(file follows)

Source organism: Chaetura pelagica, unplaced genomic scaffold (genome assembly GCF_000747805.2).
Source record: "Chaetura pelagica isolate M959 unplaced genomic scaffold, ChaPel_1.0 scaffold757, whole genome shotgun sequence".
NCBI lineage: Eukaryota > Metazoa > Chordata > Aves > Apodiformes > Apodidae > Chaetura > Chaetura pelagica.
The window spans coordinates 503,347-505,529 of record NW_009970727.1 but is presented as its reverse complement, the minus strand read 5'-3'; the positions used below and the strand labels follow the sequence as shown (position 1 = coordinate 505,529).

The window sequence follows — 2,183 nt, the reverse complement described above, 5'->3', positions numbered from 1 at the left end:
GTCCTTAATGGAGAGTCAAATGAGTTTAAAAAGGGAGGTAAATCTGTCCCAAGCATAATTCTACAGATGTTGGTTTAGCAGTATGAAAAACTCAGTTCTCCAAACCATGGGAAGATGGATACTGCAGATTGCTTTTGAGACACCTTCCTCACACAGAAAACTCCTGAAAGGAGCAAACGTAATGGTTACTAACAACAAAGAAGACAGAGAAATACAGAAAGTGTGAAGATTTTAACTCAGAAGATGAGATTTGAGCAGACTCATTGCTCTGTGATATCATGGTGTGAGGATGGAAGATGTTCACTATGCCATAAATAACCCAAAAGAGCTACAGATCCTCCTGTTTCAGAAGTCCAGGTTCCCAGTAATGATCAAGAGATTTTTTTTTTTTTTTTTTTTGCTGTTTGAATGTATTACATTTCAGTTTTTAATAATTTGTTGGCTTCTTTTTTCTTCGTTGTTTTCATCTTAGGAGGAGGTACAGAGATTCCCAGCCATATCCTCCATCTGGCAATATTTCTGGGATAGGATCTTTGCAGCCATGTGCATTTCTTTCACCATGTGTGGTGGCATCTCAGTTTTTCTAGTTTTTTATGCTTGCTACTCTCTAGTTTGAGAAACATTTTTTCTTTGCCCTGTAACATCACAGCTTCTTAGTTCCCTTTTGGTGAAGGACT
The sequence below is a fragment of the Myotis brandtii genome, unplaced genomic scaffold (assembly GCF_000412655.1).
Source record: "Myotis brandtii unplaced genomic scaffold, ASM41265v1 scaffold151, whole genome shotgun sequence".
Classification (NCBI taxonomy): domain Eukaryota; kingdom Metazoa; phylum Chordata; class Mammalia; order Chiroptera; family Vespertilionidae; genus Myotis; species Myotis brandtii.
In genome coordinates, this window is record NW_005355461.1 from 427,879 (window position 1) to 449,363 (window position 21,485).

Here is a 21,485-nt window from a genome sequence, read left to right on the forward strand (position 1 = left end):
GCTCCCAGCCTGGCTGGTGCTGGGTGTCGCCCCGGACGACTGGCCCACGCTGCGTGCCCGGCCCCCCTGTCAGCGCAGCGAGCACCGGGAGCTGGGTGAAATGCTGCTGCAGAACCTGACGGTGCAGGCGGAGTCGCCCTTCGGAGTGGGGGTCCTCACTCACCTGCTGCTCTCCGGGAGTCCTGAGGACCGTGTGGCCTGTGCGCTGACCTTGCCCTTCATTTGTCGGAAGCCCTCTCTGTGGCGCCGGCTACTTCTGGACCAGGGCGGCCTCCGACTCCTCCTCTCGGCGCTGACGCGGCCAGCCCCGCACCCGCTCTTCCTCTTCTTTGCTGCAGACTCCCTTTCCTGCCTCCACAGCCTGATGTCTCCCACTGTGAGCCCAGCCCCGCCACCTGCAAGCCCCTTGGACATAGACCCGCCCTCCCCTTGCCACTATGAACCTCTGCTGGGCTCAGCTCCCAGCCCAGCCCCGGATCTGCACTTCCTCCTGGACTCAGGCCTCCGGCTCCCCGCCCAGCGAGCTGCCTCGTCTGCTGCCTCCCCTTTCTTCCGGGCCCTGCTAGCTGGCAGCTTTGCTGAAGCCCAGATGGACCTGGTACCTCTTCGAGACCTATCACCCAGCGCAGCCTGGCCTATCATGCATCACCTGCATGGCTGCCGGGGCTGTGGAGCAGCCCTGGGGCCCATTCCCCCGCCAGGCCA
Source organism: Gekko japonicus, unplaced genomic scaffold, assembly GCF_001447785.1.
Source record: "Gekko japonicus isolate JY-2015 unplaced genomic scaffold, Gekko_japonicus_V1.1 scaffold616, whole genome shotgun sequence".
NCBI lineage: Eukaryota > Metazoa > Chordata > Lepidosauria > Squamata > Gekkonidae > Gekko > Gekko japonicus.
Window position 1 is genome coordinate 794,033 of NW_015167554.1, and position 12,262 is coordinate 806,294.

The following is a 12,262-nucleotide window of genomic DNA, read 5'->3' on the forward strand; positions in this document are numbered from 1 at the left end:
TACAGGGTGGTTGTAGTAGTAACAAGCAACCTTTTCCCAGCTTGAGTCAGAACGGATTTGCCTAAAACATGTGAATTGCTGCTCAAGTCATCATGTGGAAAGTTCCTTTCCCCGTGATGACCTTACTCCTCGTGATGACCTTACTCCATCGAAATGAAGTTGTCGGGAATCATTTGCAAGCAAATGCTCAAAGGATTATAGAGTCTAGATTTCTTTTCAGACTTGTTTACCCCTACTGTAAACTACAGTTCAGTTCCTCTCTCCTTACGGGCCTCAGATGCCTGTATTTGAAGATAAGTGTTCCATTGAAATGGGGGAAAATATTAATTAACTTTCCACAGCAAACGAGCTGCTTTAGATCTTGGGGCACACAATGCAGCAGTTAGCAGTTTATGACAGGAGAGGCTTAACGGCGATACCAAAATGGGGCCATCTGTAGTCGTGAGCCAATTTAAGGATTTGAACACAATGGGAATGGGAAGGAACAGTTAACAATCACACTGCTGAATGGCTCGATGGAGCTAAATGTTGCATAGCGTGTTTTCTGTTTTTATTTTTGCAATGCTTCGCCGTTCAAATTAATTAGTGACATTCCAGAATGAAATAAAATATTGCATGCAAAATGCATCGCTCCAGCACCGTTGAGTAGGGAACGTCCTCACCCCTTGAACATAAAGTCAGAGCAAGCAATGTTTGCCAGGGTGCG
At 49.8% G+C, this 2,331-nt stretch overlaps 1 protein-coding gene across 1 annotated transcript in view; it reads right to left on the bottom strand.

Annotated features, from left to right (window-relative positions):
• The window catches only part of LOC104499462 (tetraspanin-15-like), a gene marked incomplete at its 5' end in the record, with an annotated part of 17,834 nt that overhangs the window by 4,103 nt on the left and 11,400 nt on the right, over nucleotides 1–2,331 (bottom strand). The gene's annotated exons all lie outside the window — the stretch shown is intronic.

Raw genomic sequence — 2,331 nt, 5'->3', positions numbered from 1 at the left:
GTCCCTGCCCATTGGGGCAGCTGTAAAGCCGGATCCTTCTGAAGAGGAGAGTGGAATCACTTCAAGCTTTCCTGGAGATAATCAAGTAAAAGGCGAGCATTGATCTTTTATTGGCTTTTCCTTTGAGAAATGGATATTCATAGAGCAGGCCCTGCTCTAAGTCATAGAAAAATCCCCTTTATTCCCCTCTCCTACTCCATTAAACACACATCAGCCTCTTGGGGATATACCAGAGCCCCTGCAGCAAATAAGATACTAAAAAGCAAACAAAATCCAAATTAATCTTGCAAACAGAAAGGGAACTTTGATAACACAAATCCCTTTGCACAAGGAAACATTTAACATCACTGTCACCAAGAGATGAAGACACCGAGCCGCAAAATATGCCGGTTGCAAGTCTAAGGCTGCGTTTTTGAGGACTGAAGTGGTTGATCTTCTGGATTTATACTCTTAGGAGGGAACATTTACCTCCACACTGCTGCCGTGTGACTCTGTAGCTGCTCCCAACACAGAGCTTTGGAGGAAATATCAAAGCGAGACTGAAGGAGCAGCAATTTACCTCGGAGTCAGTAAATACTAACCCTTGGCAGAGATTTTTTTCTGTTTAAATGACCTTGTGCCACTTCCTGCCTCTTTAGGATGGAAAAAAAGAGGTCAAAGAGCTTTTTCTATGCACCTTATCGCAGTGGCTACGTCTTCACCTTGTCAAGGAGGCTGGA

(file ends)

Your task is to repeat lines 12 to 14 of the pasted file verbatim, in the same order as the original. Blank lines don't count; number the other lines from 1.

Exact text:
GCTCCCAGCCTGGCTGGTGCTGGGTGTCGCCCCGGACGACTGGCCCACGCTGCGTGCCCGGCCCCCCTGTCAGCGCAGCGAGCACCGGGAGCTGGGTGAAATGCTGCTGCAGAACCTGACGGTGCAGGCGGAGTCGCCCTTCGGAGTGGGGGTCCTCACTCACCTGCTGCTCTCCGGGAGTCCTGAGGACCGTGTGGCCTGTGCGCTGACCTTGCCCTTCATTTGTCGGAAGCCCTCTCTGTGGCGCCGGCTACTTCTGGACCAGGGCGGCCTCCGACTCCTCCTCTCGGCGCTGACGCGGCCAGCCCCGCACCCGCTCTTCCTCTTCTTTGCTGCAGACTCCCTTTCCTGCCTCCACAGCCTGATGTCTCCCACTGTGAGCCCAGCCCCGCCACCTGCAAGCCCCTTGGACATAGACCCGCCCTCCCCTTGCCACTATGAACCTCTGCTGGGCTCAGCTCCCAGCCCAGCCCCGGATCTGCACTTCCTCCTGGACTCAGGCCTCCGGCTCCCCGCCCAGCGAGCTGCCTCGTCTGCTGCCTCCCCTTTCTTCCGGGCCCTGCTAGCTGGCAGCTTTGCTGAAGCCCAGATGGACCTGGTACCTCTTCGAGACCTATCACCCAGCGCAGCCTGGCCTATCATGCATCACCTGCATGGCTGCCGGGGCTGTGGAGCAGCCCTGGGGCCCATTCCCCCGCCAGGCCA
Source organism: Gekko japonicus, unplaced genomic scaffold, assembly GCF_001447785.1.
Source record: "Gekko japonicus isolate JY-2015 unplaced genomic scaffold, Gekko_japonicus_V1.1 scaffold616, whole genome shotgun sequence".